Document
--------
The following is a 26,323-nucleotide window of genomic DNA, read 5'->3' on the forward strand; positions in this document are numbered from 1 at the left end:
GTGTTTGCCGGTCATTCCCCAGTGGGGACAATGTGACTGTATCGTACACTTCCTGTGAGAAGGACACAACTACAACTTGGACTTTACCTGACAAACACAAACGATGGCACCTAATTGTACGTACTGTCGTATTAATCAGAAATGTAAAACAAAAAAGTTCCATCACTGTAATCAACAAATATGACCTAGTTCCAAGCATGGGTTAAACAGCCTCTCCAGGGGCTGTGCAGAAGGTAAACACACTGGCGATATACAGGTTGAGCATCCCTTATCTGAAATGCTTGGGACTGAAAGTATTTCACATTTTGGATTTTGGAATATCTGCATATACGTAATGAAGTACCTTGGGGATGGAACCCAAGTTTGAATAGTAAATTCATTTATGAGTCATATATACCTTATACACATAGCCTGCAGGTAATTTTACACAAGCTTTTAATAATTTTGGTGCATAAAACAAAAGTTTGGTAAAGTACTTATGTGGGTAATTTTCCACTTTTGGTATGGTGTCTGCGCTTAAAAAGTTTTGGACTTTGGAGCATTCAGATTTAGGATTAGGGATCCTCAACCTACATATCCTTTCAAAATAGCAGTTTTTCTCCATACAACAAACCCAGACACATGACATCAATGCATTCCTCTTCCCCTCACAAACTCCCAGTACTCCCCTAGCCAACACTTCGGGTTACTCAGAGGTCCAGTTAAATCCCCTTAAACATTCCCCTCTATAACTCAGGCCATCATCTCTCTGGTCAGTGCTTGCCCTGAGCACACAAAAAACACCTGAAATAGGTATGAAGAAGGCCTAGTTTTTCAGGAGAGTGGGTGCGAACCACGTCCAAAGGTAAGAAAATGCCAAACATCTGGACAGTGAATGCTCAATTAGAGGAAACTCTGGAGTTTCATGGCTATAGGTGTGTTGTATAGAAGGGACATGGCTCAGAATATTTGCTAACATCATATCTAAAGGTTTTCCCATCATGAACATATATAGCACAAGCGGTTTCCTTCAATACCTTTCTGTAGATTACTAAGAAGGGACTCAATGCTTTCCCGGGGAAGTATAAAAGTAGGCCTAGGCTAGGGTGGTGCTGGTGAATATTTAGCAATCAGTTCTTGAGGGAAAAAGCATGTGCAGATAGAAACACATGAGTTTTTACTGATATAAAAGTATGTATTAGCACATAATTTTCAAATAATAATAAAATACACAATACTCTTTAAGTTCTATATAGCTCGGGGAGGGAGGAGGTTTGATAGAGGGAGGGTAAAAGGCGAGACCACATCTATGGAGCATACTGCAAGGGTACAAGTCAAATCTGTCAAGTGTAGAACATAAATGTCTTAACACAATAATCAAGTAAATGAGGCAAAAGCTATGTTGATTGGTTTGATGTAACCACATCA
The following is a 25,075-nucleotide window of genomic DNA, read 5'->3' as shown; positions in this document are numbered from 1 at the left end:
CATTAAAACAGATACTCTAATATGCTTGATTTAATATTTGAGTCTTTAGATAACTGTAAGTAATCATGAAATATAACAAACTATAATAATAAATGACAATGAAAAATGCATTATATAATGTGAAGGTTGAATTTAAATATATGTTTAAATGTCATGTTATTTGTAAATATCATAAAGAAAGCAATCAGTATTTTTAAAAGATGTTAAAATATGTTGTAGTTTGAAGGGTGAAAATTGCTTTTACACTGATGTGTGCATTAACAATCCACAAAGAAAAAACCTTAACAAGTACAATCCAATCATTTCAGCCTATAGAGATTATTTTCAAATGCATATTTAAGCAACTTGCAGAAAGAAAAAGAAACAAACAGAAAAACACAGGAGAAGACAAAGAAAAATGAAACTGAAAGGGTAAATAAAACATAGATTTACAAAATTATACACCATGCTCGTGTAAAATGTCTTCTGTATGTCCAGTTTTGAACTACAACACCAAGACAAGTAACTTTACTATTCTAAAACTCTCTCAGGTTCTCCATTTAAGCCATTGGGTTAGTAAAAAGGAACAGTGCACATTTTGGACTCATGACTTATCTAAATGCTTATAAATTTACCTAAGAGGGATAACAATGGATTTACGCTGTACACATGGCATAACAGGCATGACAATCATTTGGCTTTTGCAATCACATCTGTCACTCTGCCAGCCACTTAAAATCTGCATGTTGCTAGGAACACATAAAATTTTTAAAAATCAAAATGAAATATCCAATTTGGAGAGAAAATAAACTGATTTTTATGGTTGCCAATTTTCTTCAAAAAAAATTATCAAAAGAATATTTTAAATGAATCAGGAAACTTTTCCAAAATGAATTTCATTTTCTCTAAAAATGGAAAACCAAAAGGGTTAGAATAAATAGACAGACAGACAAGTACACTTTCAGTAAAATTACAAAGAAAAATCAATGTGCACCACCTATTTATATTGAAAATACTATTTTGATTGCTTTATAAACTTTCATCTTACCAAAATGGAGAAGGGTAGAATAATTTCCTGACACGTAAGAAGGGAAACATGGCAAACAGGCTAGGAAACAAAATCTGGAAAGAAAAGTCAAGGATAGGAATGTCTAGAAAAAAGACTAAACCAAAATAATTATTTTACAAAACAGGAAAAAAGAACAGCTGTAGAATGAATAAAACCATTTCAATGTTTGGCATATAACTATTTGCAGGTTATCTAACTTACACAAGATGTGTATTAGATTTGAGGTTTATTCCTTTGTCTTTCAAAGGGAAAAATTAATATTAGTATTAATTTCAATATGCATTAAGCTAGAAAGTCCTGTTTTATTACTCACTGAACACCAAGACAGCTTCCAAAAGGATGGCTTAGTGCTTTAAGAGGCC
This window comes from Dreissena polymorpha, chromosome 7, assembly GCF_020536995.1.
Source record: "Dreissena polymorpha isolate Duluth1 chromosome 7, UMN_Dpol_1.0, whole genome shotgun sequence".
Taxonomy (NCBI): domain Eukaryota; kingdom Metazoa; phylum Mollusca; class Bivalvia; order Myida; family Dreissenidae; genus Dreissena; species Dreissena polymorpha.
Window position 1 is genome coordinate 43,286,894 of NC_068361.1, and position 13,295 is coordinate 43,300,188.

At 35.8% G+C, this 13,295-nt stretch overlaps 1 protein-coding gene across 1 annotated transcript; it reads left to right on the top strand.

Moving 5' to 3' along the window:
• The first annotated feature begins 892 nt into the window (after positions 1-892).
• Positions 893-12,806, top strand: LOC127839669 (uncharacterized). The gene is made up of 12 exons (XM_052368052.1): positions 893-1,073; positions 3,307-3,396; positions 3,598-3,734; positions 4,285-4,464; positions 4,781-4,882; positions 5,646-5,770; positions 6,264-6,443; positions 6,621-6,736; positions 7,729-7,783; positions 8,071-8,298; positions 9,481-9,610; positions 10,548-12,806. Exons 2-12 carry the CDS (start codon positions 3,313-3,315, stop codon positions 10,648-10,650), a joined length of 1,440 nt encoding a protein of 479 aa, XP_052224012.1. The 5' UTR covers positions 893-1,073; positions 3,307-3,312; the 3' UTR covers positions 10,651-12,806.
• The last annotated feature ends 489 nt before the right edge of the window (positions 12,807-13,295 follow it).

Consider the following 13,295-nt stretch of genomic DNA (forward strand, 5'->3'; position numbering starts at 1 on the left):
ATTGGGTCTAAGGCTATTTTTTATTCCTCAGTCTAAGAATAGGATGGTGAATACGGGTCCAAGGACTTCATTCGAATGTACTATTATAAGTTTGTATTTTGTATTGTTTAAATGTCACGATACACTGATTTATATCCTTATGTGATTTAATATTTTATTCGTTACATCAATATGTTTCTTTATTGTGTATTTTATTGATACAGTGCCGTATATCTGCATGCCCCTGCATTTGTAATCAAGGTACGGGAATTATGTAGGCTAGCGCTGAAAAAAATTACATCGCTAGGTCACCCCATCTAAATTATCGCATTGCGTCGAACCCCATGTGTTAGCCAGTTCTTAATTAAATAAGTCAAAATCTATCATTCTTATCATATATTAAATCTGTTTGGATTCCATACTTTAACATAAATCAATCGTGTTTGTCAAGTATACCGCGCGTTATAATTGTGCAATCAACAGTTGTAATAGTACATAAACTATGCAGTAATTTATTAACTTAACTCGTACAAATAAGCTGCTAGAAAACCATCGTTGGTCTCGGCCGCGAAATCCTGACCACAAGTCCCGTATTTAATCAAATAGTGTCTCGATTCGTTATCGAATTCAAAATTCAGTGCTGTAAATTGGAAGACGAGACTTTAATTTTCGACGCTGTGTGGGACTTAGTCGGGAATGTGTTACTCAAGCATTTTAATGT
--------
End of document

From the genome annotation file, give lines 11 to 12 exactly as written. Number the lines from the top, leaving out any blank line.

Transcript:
• The first annotated feature begins 892 nt into the window (after positions 1-892).
• Positions 893-12,806, top strand: LOC127839669 (uncharacterized). The gene is made up of 12 exons (XM_052368052.1): positions 893-1,073; positions 3,307-3,396; positions 3,598-3,734; positions 4,285-4,464; positions 4,781-4,882; positions 5,646-5,770; positions 6,264-6,443; positions 6,621-6,736; positions 7,729-7,783; positions 8,071-8,298; positions 9,481-9,610; positions 10,548-12,806. Exons 2-12 carry the CDS (start codon positions 3,313-3,315, stop codon positions 10,648-10,650), a joined length of 1,440 nt encoding a protein of 479 aa, XP_052224012.1. The 5' UTR covers positions 893-1,073; positions 3,307-3,312; the 3' UTR covers positions 10,651-12,806.